Apple, Revenues Bigger Than Expected


Apple closed the fourth quarter of the fiscal year with a net profit of $8.5 billion, or $1.42 per share, an increase compared to $7.5 billion in the same period of 2013 revenues increased to 42.1 billion versus $37.5 billion in 2013, with the figures being higher than analysts’ expectations.

The Cupertino company has sold in the fourth quarter of fiscal year iPhones 39.3 million, 16% more than last year and more than analysts’ expectations betting on 38 million. Macs sales were 5.52 million, and 2.64 million iPods sold. The iPad sales were 12.3 million, below analysts’ expectations.

Apple plans for the first quarter of fiscal revenues between $63.5 and $66.5 billion, with operating expenses between $5.4 and $5.5 billion. The data are better than analysts’ expectations. The year 2014 – said Tim Cook, CEO of Apple – was one of our best. “With the innovations we are approaching” the Christmas season “with one of the strongest product lines ever. We are also pleased with the Apple Watch and other great products and services for 2015.”

The company has yet another surprise up their sleeve for the upcoming holidays. Apple surprised by focusing, for the first time, on the low cost. At least according to reports from the site Recode, the monthly subscription to Beats Music, the music streaming service purchased from Cupertino for $3 billion, would drop to $5 compared to the current $10, the average price of similar services. Among these is Spotify, which has just begun to offer a discount of 50% (from 10 to 5 dollars) to family members of a subscriber who wish to subscribe themselves.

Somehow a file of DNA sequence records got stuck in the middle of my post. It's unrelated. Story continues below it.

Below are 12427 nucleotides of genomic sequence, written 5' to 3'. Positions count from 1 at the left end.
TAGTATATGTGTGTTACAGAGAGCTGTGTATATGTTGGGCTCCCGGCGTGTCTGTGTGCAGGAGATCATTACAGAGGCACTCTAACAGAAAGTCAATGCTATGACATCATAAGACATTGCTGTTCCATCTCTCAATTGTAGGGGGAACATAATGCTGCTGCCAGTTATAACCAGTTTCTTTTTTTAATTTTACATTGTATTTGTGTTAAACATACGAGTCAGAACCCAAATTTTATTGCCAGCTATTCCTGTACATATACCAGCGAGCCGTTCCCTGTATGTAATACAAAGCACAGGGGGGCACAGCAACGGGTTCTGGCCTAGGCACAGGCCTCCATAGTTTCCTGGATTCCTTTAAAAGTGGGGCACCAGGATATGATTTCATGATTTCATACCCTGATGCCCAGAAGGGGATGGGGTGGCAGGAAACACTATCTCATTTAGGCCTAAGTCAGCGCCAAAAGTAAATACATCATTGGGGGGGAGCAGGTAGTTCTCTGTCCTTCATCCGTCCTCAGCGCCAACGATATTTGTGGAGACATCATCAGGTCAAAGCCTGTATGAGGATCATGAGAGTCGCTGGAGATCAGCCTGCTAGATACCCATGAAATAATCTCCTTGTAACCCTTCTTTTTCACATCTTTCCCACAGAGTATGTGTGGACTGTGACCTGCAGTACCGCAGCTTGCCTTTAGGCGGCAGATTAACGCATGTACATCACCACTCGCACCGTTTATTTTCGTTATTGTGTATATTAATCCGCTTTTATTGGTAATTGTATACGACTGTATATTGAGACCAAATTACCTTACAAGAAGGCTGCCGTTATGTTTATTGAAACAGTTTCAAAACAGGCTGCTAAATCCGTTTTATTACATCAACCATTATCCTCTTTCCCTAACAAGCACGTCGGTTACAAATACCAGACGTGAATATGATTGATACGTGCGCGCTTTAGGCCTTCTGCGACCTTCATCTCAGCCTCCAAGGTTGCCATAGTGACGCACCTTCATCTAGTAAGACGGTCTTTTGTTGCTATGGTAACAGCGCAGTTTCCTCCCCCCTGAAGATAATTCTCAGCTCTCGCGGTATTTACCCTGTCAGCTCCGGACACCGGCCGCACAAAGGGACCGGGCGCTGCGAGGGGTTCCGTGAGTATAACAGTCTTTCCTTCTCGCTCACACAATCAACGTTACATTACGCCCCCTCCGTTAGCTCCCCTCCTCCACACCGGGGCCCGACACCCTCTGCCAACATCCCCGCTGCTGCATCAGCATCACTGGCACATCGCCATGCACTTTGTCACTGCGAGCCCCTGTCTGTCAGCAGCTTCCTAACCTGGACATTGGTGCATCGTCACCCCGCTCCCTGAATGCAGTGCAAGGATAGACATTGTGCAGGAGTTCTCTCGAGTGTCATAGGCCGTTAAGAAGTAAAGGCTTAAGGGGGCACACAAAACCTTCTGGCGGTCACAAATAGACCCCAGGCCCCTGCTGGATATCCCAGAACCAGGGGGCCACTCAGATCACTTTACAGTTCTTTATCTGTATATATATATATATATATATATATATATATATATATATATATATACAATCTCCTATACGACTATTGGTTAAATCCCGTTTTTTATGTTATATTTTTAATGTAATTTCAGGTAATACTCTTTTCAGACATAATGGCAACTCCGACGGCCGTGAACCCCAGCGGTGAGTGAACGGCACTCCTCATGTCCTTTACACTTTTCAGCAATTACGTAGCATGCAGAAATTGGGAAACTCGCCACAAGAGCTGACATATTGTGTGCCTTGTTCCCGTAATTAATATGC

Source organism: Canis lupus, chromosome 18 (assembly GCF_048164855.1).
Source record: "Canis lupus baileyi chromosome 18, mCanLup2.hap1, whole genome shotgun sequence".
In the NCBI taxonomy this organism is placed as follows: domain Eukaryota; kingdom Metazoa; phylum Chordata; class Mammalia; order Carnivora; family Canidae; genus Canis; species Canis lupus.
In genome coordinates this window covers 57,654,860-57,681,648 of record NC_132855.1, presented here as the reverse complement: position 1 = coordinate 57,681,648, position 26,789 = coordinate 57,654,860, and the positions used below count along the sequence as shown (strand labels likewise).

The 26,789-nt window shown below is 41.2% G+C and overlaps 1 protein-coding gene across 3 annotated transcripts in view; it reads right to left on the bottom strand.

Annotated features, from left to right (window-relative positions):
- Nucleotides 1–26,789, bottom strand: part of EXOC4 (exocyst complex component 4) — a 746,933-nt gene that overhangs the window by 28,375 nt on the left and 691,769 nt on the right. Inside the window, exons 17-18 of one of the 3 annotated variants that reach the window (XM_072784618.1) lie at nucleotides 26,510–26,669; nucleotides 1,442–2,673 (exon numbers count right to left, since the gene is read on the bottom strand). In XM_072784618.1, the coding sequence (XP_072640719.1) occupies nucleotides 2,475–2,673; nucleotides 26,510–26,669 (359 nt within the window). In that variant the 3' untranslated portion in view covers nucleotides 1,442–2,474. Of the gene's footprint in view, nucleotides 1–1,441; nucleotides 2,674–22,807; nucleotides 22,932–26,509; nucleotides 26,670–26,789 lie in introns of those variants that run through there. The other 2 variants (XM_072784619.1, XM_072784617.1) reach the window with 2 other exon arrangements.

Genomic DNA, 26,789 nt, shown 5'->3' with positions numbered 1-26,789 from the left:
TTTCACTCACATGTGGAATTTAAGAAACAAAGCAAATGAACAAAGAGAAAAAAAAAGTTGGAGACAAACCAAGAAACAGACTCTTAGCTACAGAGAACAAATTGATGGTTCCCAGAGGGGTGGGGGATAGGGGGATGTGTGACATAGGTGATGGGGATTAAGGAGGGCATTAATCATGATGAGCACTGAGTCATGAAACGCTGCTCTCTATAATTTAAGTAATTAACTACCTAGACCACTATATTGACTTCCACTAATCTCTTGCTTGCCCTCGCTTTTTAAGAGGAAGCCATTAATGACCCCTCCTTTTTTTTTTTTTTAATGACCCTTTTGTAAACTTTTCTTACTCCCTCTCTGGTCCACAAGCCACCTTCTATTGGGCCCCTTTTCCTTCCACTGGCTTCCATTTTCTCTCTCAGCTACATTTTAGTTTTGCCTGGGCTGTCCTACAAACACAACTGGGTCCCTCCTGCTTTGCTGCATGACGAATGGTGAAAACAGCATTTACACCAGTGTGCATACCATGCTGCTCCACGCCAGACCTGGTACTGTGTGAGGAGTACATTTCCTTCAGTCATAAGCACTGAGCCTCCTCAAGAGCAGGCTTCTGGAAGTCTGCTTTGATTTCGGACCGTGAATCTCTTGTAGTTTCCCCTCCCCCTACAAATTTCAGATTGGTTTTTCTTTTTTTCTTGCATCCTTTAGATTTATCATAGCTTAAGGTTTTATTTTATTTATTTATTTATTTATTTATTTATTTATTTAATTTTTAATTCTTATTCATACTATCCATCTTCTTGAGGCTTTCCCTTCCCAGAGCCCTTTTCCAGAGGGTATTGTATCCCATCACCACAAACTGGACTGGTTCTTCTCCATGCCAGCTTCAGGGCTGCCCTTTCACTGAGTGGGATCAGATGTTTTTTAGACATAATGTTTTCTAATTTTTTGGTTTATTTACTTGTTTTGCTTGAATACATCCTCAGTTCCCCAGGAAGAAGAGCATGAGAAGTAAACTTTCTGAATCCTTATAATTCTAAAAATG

The annual cost for Music Beats would drop by $60 from $120, which is exactly the amount spent by the best buyers of Apple iTunes Store to buy albums and songs, writes Recode. In essence, the reasoning by which the Apple would aim to convince the music industry to lower prices is as follows: if the cost of subscription services go down to that figure, every purchaser of music that enters the stream would generate the exact same revenue for the record labels. And, most importantly, the market potential subscriber network becomes much broader.

In early October, it was only announced by Recode, a deal between Apple and the record companies has not been officially confirmed. The business model law provides that the labels receive a payment for each song you listened to on streaming services.

User Rating: 5.0 (1 votes)